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To see this story of “jawnflation” illustrated in stark terms, just look back at, like, early-20th century August Sander portraits of workers (above left) kitted up in what are (from a circa-2023 perspective) unimaginably slapper-heavy natural-fiber tailored ensembles. Today you’re likeliest to find fits like this cut from expensive Japanese-milled textiles (because so many mills have shuttered and synthetics have flooded the zone) by a sick independent designer (because there is no broad market for s**t like this) whose list price for the set would be a rack or two, minimum.
Or look at the clothes in an Italian neorealist classic like 1949’s Bitter Rice (above right), about dirt-poor seasonal workers from Italy’s peasant class who nonetheless rock what are, from today’s vantage point, tremendously beautiful clothes. And yes, it’s a work of fiction, but the neorealist aesthetic was committedly verité, lovers!!
There are lots of reasons to dislike “jawnflation.” And a big one if you’re like me and Erin is that it it seems to mean the imminent if not already ongoing death of good thrifting??
Case in point: mid-‘90s ~ early ‘00s Gap is a resale goldmine right now. With a little patience, you can still find gems for not-too-much dough; the colors and fits are on-trend; and — without ignoring the conditions under which these clothes were produced — a lot of it was (from today’s benighted perspective) inconceivably well-made. Recently Erin has been on a hot streak of vintage Gap copping, picking up a platonic-ideal faded-red drop-shoulder sweatshirt at Varsity in L.A., a great rugby shirt from the Alameda Flea, and a killer anorak — 100% cotton, Made in Thailand — at Procell in NYC.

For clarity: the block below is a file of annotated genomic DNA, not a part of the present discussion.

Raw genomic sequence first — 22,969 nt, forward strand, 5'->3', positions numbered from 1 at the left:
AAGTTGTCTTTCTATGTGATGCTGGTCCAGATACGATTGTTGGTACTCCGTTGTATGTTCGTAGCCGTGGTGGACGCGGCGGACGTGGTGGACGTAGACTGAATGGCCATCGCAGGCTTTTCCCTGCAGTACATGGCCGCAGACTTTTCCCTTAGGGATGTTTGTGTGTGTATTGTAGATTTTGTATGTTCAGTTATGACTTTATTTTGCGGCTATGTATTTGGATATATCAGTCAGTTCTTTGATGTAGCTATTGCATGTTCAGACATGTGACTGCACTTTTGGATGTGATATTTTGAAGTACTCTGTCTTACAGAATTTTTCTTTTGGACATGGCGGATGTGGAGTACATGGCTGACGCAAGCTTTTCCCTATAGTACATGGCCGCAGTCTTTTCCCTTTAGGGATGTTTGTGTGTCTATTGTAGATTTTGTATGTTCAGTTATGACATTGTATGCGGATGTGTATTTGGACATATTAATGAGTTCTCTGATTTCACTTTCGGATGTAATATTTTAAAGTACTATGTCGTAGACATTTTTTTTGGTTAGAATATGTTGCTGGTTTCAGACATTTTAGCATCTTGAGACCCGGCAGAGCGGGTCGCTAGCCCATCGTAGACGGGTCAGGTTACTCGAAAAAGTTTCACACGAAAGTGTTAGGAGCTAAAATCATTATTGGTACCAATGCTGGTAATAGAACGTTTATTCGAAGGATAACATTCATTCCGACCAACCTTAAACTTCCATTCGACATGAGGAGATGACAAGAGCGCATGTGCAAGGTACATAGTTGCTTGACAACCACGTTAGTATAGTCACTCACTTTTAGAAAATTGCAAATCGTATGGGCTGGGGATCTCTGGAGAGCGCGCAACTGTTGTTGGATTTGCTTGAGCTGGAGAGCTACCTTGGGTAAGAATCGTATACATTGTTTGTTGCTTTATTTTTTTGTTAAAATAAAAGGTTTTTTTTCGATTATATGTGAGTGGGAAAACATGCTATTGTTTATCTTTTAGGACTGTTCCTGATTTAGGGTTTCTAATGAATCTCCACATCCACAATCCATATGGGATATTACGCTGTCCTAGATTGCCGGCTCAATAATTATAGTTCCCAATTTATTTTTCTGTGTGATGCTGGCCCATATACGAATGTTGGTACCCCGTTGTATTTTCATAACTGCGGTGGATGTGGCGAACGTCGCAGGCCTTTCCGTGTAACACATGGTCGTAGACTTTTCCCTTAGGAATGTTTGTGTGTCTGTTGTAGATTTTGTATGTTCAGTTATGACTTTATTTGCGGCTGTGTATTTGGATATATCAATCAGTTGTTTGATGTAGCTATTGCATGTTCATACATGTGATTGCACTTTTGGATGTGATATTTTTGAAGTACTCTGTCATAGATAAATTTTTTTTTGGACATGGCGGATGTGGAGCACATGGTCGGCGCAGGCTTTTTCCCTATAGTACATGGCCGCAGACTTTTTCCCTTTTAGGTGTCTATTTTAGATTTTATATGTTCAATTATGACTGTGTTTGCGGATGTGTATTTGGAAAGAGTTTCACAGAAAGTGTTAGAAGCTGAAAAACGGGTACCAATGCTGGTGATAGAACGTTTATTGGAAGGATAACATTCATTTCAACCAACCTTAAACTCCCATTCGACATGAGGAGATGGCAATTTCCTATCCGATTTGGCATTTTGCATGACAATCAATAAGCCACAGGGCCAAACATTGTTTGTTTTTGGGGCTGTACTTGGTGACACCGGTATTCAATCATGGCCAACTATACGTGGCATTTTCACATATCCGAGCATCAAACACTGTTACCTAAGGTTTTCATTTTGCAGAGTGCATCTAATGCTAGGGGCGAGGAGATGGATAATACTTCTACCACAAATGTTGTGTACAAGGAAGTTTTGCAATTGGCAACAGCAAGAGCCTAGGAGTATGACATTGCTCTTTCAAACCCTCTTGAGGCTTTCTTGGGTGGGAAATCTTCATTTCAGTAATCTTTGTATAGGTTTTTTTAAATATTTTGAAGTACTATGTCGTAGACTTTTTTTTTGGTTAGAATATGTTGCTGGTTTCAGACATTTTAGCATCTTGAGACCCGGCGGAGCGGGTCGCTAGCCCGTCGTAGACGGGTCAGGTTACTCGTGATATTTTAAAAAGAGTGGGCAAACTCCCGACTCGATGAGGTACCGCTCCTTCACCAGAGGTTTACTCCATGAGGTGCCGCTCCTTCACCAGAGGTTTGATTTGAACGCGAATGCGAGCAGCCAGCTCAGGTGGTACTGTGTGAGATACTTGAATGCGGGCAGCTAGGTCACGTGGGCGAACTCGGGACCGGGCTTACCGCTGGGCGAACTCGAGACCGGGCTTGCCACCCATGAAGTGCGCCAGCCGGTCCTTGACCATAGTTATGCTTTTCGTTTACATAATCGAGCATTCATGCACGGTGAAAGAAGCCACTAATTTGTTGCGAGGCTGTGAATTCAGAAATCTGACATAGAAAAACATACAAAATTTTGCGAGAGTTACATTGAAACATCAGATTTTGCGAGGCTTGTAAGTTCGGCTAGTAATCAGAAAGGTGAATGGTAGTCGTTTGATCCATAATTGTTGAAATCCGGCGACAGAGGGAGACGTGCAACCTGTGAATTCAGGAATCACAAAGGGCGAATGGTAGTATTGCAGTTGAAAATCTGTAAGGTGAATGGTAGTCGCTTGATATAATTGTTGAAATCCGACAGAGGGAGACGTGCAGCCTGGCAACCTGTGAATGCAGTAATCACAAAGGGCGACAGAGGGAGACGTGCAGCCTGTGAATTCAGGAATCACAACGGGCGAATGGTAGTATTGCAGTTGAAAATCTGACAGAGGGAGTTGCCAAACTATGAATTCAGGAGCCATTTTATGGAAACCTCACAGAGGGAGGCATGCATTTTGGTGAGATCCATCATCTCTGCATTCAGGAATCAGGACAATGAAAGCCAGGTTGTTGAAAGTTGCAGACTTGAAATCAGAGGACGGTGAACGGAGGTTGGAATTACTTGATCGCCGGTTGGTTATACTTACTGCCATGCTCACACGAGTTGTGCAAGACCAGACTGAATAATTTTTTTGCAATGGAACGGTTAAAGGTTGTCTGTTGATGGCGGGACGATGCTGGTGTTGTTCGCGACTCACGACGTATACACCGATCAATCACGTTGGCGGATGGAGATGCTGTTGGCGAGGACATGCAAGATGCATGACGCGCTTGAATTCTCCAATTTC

Peep the excellence on this jacket:
You see the lovely, faded, wine color. Hopefully you get some sense of the crinkly-soft look & feel of the fabric, which I.R.L. is giving “Japanese typewriter cotton” / “Casey Casey excellence”. There’s a similarly soft & papery high-density white-cotton lining on the hood, sewn with flat-felled seams … And when you flip the s**t open? You get SMACKED IN THE FACE with some beautiful French seams. Time consuming, labor-intensive, “inefficient” hallmarks-of-craftsmanship-a** French seams — the kind of detail that has no place in an apparel industry intent on race-to-the-bottom margin-maximization above all else.
And they sold this at the d*mn mall !!